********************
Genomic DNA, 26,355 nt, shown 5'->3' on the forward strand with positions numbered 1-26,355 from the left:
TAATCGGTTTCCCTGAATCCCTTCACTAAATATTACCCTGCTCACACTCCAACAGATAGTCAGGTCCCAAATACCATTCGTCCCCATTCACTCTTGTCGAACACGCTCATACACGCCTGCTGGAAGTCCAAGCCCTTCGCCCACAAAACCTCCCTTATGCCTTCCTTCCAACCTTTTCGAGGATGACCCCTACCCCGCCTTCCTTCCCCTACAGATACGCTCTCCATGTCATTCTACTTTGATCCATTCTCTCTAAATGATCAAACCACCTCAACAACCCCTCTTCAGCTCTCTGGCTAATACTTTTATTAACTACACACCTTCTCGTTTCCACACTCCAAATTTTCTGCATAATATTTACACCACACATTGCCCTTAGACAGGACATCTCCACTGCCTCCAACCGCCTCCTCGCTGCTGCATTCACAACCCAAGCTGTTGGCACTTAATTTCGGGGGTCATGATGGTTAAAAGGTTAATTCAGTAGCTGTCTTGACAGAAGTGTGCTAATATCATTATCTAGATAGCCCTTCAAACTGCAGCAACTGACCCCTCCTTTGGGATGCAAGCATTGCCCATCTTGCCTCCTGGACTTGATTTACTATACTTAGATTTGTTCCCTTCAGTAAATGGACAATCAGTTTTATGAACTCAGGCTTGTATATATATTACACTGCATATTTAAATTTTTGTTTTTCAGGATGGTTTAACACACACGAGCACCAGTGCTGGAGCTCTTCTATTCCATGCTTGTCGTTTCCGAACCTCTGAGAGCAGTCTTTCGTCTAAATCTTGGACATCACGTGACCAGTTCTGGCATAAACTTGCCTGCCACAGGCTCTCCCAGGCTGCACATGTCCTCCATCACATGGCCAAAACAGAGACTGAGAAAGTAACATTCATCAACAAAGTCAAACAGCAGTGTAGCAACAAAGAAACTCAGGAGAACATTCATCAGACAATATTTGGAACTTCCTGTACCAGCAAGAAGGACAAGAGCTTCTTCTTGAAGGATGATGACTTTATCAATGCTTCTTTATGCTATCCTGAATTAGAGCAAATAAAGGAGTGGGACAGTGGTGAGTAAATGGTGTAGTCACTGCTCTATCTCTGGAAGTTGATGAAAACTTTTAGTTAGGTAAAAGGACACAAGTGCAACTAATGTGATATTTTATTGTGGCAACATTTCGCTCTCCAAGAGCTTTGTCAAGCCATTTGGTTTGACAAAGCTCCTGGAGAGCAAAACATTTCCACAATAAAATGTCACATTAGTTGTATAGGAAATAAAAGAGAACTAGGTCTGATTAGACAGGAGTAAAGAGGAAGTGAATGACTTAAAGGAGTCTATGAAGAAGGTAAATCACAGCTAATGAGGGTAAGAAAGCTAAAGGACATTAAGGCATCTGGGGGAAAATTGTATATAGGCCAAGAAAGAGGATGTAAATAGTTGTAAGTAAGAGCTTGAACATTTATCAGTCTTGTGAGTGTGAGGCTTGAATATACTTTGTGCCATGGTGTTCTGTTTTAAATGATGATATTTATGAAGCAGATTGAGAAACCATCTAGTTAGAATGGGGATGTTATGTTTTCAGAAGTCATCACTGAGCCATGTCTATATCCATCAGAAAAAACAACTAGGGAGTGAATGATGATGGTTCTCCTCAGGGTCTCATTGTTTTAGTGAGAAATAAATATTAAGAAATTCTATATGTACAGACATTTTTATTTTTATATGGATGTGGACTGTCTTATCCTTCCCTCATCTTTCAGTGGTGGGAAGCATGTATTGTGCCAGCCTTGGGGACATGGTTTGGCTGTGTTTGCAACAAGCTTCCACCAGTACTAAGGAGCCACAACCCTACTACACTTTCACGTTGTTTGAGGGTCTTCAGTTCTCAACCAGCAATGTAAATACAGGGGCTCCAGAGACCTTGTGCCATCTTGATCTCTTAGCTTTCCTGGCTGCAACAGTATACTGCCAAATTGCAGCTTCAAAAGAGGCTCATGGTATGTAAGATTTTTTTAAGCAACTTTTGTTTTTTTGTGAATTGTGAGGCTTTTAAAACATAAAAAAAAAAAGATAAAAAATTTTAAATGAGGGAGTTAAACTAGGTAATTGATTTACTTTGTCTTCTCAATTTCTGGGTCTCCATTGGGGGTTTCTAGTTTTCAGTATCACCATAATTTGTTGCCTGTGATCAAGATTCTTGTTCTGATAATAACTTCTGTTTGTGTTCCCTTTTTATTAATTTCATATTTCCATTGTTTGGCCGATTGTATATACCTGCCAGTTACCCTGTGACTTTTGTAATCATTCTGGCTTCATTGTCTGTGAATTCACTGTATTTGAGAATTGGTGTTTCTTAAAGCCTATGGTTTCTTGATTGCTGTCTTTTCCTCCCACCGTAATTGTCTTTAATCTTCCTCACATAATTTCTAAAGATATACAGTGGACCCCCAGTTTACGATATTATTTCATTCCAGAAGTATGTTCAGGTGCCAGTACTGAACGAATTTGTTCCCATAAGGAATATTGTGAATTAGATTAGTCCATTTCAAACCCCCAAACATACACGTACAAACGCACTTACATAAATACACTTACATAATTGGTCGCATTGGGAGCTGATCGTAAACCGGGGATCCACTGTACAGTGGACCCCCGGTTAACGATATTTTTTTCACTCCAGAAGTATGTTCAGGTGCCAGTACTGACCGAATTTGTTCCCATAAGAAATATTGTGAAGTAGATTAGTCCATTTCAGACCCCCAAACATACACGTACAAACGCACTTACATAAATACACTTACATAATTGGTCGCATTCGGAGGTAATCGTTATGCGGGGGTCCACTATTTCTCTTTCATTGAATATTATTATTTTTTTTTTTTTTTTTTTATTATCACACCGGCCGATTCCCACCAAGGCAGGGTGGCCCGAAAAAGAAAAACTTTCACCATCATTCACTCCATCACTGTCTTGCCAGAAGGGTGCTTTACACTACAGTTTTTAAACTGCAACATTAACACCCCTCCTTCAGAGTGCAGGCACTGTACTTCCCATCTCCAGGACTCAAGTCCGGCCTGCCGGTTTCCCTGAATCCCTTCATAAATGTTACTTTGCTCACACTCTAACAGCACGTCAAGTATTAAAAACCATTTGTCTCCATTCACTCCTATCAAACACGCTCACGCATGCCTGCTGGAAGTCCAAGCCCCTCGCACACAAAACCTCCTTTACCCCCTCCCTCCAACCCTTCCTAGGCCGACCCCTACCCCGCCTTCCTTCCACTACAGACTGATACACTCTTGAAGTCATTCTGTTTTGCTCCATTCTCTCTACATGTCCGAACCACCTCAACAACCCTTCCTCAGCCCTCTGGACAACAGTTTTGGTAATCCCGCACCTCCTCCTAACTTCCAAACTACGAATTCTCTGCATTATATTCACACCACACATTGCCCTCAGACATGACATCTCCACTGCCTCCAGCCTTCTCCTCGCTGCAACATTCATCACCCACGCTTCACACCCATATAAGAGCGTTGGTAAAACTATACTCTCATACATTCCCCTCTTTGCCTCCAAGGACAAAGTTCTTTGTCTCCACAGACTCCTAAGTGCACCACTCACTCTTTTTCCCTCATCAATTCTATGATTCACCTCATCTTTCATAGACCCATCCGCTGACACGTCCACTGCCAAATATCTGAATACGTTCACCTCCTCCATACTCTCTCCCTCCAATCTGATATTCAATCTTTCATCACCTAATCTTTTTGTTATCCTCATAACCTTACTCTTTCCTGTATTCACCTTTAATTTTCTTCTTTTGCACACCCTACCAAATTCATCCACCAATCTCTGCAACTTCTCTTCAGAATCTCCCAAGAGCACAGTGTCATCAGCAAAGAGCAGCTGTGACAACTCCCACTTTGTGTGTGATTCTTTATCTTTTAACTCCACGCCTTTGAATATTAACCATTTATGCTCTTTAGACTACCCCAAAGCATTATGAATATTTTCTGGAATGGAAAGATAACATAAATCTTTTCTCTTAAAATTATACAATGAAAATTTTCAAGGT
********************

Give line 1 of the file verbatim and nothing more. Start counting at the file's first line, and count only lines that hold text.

Genomic DNA, 26,355 nt, shown 5'->3' on the forward strand with positions numbered 1-26,355 from the left: